Black History in Real Estate:

Segregated Levittown, NY

Aerial view of Levittown, NY circa 1948 // photo courtesy Levittown Public Library


By Marjorie Rogers 

The hamlet of Levittown, located in Nassau County, Long Island, is often regarded as America’s first suburb. Developed between 1947 and 1951, Levittown’s mass-produced homes served as a more affordable option than renting for returning World War II veterans, many of whom returned from the war with little to no savings. 

Levitt and Sons, a construction firm, spent the earlier half of the twentieth century building luxury homes on Long Island’s north shore. World War II diverted construction resources for wartime efforts, slowing business for the company, but the end of the war gave the company a new opportunity for business. William Levitt, one of the Levitt sons, returned from the navy at the end of World War II and applied his experience mass-producing military shelters to construct Levittown. 

The events of both world wars and the Great Depression challenged the concept of normalcy for many Americans. At the end of World War II, many women left their jobs and returned to traditional homemaker roles as men returned from the war and entered the workforce. At the same time, the U.S. experienced a cultural shift toward conformity and uniformity.  


“No man who owns his own house and lot can be a communist. He has too much to do.” – William Levitt 


The development of suburban communities such as Levittown not only fostered this trend, but also solved a housing shortage during an influx of returning veterans, many of whom sought to settle down and start families. The U.S. government backed 30-year mortgages with the 1948 housing bill, offering 0% down payments to veterans. 

At its peak, a home was built every 16 minutes in Levittown. Thousands of families waited in line for hours to tour Levittown homes, hoping to get their hands on a piece of suburbia. However, not all hands had an equal opportunity at the grab. Discriminatory housing covenants and federal lending practices at the time prevented veterans of color and their families from buying into Levittown. 

Clause 25 in the original Levittown housing agreement prevented Black people from owning or occupying Levittown homes. The clause stated in bold typeface and capital letters that Levittown homes could not "be used or occupied by any person other than members of the Caucasian race." Levitt defended this clause, citing property value retention and denying bigoted implications. He said white homebuyers would turn away from Levittown if faced with the possibility of having Black neighbors.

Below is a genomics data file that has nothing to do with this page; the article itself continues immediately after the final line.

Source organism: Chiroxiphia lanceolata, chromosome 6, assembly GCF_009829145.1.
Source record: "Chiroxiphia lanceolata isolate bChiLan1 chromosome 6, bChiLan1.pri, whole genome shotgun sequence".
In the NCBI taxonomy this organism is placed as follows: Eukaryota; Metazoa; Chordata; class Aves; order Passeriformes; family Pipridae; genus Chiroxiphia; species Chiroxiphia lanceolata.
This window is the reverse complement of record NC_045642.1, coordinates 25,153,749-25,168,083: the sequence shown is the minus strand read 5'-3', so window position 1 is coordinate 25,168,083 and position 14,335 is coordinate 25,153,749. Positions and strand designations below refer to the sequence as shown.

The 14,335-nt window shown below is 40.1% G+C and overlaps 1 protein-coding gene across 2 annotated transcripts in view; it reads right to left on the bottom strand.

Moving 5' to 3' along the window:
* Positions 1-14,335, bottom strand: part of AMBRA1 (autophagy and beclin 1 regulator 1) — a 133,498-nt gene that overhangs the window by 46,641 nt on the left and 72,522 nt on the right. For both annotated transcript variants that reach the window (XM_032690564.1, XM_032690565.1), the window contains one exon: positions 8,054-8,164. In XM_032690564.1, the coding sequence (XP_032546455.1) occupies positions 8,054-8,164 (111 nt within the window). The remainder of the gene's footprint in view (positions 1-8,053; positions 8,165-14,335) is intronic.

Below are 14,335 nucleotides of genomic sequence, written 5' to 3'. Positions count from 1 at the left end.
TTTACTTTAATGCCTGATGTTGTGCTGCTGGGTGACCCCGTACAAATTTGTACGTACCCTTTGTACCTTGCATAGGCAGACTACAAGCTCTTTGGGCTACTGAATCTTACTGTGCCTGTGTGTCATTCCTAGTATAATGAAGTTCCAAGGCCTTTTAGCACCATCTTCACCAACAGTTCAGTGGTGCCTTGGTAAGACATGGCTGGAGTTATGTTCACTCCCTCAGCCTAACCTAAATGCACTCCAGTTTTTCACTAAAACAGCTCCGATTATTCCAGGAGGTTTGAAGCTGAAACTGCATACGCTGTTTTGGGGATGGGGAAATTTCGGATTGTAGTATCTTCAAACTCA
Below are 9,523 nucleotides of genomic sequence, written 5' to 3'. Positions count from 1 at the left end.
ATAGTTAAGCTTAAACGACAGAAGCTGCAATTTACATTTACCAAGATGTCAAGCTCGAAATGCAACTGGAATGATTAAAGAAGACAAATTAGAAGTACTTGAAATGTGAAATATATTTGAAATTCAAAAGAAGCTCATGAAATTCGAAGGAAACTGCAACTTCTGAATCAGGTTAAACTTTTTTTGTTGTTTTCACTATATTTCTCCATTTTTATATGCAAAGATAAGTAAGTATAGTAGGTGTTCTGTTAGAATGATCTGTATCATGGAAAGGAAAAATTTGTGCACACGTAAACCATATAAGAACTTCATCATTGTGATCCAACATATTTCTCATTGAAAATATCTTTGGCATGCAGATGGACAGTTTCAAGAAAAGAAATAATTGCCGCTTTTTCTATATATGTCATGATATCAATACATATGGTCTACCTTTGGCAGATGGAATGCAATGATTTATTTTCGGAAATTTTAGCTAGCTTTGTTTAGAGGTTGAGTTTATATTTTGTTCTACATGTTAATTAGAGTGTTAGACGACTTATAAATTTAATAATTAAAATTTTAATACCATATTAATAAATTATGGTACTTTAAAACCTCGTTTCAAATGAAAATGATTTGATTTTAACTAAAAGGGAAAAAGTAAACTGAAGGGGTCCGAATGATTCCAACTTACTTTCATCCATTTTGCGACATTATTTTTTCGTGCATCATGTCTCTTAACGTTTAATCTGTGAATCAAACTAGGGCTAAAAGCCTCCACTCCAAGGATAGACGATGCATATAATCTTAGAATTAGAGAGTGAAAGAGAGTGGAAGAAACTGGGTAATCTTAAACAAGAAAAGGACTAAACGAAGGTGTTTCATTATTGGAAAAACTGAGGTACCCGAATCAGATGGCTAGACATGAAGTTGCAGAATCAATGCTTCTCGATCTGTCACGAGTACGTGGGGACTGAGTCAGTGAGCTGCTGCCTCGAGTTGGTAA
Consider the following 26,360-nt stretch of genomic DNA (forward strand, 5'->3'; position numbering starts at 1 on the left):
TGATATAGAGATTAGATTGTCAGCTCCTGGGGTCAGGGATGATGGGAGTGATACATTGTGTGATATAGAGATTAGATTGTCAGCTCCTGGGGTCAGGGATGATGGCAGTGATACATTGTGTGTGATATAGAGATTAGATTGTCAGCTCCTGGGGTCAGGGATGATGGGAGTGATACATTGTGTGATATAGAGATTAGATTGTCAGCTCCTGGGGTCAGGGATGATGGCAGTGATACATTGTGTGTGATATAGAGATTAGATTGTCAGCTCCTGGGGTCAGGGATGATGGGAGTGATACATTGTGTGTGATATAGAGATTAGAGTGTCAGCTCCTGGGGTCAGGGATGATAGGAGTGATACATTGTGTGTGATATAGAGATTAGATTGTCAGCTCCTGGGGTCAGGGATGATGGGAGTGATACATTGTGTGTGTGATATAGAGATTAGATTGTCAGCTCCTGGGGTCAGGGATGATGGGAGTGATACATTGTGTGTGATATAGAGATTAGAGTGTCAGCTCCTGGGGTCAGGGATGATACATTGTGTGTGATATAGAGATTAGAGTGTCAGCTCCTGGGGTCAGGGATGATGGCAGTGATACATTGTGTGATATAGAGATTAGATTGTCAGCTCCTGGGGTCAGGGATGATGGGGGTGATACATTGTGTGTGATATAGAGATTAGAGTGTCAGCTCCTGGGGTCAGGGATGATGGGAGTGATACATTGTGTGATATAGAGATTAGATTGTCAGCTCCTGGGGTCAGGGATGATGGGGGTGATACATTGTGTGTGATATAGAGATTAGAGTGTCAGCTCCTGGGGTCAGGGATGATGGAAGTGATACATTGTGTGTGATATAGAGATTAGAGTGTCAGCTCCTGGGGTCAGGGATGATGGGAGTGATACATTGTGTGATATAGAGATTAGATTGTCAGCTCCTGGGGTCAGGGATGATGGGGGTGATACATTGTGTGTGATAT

The Federal Housing Authority (FHA) not only allowed such racially discriminatory practices at the time, but encouraged them. The FHA only offered mortgages for homes in non-racially integrated subdevelopments, making racial segregation a lucrative practice for the realtors and developers of twentieth century suburbs such as Levittown. 

The 1948 landmark supreme court case Shelley v. Kraemer put an end to the judicial enforcement of racially restrictive housing clauses, but racial segregation remained a characteristic of Levittown throughout the twentieth century. The community continues to have a disproportionately small Black population in comparison to nearby New York City’s overall Black population of roughly one in four residents. The 2000 census reported 0.5% of Levittown residents then were Black, and according to U.S. Census estimates, this number grew to just 1.2% of the population by 2021.  

A 2019 Newsday investigation discovered widespread, covert racial discrimination in real estate practices on Long Island, such as ethnic steering. The investigation found that realtors were more likely to show properties in minority communities such as Elmont, Freeport or Baldwin to Black and Latinx homebuyers. Likewise, realtors were more likely to show properties in majority-white communities, including Levittown, to white prospective homebuyers. 

Discrimination in housing based on race is illegal under the 1968 Fair Housing Act. For more information, call The Law Offices of Andrea Gross at (718) 341-2618.


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